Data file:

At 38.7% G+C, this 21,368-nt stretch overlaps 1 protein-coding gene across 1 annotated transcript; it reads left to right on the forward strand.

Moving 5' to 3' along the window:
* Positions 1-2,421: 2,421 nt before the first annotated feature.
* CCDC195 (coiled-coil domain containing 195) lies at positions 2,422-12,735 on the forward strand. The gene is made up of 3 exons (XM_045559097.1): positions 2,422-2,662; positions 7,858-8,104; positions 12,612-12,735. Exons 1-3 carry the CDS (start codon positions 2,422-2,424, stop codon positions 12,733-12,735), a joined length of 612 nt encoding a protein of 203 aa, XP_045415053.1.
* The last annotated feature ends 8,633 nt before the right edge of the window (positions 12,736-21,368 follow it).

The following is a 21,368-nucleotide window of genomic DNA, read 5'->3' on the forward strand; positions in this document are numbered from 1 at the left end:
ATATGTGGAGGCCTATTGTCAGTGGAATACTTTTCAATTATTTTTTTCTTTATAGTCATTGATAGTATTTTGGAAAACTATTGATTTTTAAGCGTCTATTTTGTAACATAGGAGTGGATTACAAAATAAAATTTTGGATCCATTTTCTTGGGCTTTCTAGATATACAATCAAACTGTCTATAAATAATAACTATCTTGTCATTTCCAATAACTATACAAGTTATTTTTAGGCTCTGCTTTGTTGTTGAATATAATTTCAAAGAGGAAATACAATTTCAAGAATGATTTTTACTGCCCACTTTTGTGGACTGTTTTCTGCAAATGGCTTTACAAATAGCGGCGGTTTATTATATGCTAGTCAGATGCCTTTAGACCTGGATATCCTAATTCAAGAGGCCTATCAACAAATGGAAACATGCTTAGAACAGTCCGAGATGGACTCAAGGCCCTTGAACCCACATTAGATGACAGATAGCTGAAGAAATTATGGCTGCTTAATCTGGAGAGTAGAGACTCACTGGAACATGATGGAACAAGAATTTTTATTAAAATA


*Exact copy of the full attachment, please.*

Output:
At 38.7% G+C, this 21,368-nt stretch overlaps 1 protein-coding gene across 1 annotated transcript; it reads left to right on the forward strand.

Moving 5' to 3' along the window:
* Positions 1-2,421: 2,421 nt before the first annotated feature.
* CCDC195 (coiled-coil domain containing 195) lies at positions 2,422-12,735 on the forward strand. The gene is made up of 3 exons (XM_045559097.1): positions 2,422-2,662; positions 7,858-8,104; positions 12,612-12,735. Exons 1-3 carry the CDS (start codon positions 2,422-2,424, stop codon positions 12,733-12,735), a joined length of 612 nt encoding a protein of 203 aa, XP_045415053.1.
* The last annotated feature ends 8,633 nt before the right edge of the window (positions 12,736-21,368 follow it).

The following is a 21,368-nucleotide window of genomic DNA, read 5'->3' on the forward strand; positions in this document are numbered from 1 at the left end:
ATATGTGGAGGCCTATTGTCAGTGGAATACTTTTCAATTATTTTTTTCTTTATAGTCATTGATAGTATTTTGGAAAACTATTGATTTTTAAGCGTCTATTTTGTAACATAGGAGTGGATTACAAAATAAAATTTTGGATCCATTTTCTTGGGCTTTCTAGATATACAATCAAACTGTCTATAAATAATAACTATCTTGTCATTTCCAATAACTATACAAGTTATTTTTAGGCTCTGCTTTGTTGTTGAATATAATTTCAAAGAGGAAATACAATTTCAAGAATGATTTTTACTGCCCACTTTTGTGGACTGTTTTCTGCAAATGGCTTTACAAATAGCGGCGGTTTATTATATGCTAGTCAGATGCCTTTAGACCTGGATATCCTAATTCAAGAGGCCTATCAACAAATGGAAACATGCTTAGAACAGTCCGAGATGGACTCAAGGCCCTTGAACCCACATTAGATGACAGATAGCTGAAGAAATTATGGCTGCTTAATCTGGAGAGTAGAGACTCACTGGAACATGATGGAACAAGAATTTTTATTAAAATA